Demography is Destiny: Steve King tweet backing Geert Wilders sparks social media backlash” –

Posted on by

Steve King tweet backing Geert Wilders sparks social media backlash

Geert Wilders (left) listens as Republican Steve King (centre) speaks during a press conference in Washington DC, 30 April 2015Image copyrightGETTY IMAGES
Image captionSteve King (centre) met Geert Wilders (left) in 2015 in Washington

Senior Republican congressman Steve King has sparked a backlash on social media after tweeting his support for the Dutch anti-Islam politician, Geert Wilders.

“Wilders understands that culture and demographics are our destiny,” Mr King wrote on Twitter.

“We can’t restore our civilisation with somebody else’s babies,” he added.

The US Republican representative of Iowa defended his comments on Monday, saying he “meant exactly what he said”.

“It’s a clear message,” he told CNN’s New Day programme.

“We need to get our birth rates up or Europe will be entirely transformed within a half century or a little more. And Geert Wilders knows that and that’s part of his campaign and part of his agenda.”

Steve King tweetImage copyrightTWITTER
Image captionSteve King (L) pictured with Geert Wilders (r) in a tweet from September 2016

He would like to see “an America that’s just so homogenous that we look a lot the same, from that perspective”, he continued.

Mr King is a strong advocate of putting a stop to birthright citizenship.

All children born in the US currently get citizenship under the constitution, including the children of families living in America illegally.

Mr King has pushed for radical reform of the interpretation of the 14th amendment of the US constitution so that it no longer gives the children of undocumented migrants the right to a US passport.

Silence from Republicans – by Anthony Zurcher, BBC News, Washington

It seems Donald Trump is not the only politician who can bring social media to a screeching halt with an inflammatory tweet. Congressman Steve King has a history of walking on the edge of white nationalist rhetoric, and on Sunday afternoon he once again hit the hornet’s nest, perhaps in his most direct manner yet.

The outrage from Democratic politicians and commentators across the political spectrum was quick, ferocious and entirely expected. The bluntness of Mr King’s message, the talk of “our destiny” and “other people’s babies”, ensured a vigorous response.

Of greater interest will be how Republican officeholders handle the controversy. So far they have remained silent. That may be increasingly difficult, as this is yet another indication of the growing bonds between the Trump wing of the Republican Party and white nationalist movements in Europe.

Breitbart, the conservative media outlet recently headed by White House senior advisor Steve Bannon, often sings the praises of Mr Wilders, as well as France’s Marine Le Pen and Frauke Petry, leader of the Alternative for Germany Party.

Mr Bannon has predicted the coming of a new “alt-right” order that will disrupt politics across the West. The question is whether establishment Republicans stay along for the ride.

America’s extremist battle: antifa v alt-right

Who is Donald Trump’s chief strategist?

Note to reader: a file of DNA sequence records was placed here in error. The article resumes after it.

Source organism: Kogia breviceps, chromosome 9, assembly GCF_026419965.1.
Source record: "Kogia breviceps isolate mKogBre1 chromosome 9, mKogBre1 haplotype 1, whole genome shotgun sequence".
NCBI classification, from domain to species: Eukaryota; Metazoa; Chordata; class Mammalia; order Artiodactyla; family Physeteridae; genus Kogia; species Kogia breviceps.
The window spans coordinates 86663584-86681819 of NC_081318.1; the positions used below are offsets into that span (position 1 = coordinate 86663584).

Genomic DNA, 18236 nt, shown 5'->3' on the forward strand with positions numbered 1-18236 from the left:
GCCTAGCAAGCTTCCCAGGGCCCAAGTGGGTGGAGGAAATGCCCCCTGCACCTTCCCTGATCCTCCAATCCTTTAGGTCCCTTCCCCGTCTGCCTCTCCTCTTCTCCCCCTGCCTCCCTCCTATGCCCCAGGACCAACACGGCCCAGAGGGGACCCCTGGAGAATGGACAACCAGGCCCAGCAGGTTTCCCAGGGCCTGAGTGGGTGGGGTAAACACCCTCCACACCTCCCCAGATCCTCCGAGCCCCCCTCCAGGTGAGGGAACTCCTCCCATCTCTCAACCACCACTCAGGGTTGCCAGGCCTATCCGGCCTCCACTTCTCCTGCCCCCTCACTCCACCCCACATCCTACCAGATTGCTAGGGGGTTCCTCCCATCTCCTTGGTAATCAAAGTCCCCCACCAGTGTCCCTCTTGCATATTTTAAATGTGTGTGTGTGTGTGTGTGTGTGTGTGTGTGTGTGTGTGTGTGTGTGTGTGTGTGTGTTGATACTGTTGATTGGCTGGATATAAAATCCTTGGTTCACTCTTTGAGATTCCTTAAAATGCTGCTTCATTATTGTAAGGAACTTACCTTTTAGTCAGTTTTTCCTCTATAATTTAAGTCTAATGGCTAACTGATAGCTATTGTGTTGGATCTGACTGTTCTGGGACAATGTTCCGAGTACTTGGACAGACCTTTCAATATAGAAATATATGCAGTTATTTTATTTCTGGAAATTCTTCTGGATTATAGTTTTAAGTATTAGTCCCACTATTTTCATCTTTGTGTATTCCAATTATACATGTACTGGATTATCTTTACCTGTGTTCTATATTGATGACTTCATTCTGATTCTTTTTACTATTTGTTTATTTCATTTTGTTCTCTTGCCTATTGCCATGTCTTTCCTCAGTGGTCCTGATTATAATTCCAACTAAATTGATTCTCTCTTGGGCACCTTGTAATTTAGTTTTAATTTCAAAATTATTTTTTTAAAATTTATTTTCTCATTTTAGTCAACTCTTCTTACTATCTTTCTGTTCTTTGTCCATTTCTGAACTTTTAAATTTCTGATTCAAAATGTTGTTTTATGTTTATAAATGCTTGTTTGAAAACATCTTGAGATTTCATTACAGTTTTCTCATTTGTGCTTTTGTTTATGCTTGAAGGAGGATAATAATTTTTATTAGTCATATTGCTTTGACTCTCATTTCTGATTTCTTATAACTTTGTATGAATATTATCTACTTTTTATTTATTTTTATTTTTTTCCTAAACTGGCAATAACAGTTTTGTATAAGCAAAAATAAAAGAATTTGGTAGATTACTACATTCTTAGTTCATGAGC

Mr King’s comments in support of Mr Wilders on Sunday led to accusations that he was “openly peddling white nationalism”.

His post was retweeted by the former leader of the Ku Klux Klan, David Duke, with the words “sanity reigns supreme”.

Mr Duke later tweeted: “God bless Steve King.”

David Duke:

But many were quick to denounce Mr King, including US President Bill Clinton’s daughter, Chelsea Clinton, who described the Republican’s comments as “painful”.

Chelsea Clinton writes on Twitter:

The spokeswoman for Republican House Speaker Paul Ryan said Mr Ryan “clearly disagrees and believes America’s long history of inclusiveness is one of its great strengths”.

Republican and former Florida Governor Jeb Bush also condemned his remarks.

Jeb Bush tweets: Image copyrightTWITTER
Former independent presidential candidate writes:
Twitter user Dan Pfeiffer writes:
Twitter user Reid Ribble writes:

Speaking to the BBC’s Adam Smith last year, Mr King said that “millions” of people were expected to enter the US “illegally and unlawfully” in the years to come, with “a birth rate that exceeds that of the American citizen by a factor of two or more”.

“That their children would all be citizens would be beyond the pale of the imagination of the people who ratified the 14th amendment,” he said.

Mr Wilders, whose populist Freedom Party is expected to do well in Dutch parliamentary elections on Wednesday, has been under 24-hour police protection for more than a decade due to death threats.

He was found guilty of hate speech over his promise to reduce the number of Moroccans in the country last year but no penalty was imposed.

Steve King’s controversial remarks

On ‘subgroups’

“This whole ‘old white people’ business does get a little tired, Charlie. I’d ask you to go back through history and figure out where are these contributions that have been made by these other categories of people that you are talking about? Where did any other subgroup of people contribute more to civilisation?” – on MSNBC, July 2016

On undocumented immigrants

“For everyone who’s a valedictorian, there’s another 100 out there that, they weigh 130lb and they’ve got calves the size of cantaloupes because they’re hauling 75lb of marijuana across the desert.” – 2013

On black men

“You know that statistically the greatest danger to a black man in America is another black man.” – to Buzzfeed in July 2016

On lawnmowers

“I had a strong, Christian lawyer tell me yesterday that, under this decision (gay marriage legalisation) that he has read, what it brings about is it only requires one human being in this relationship – that you could marry your lawnmower with this decision. I think he’s right.” – to Dickinson County News in July 2015

Related Topics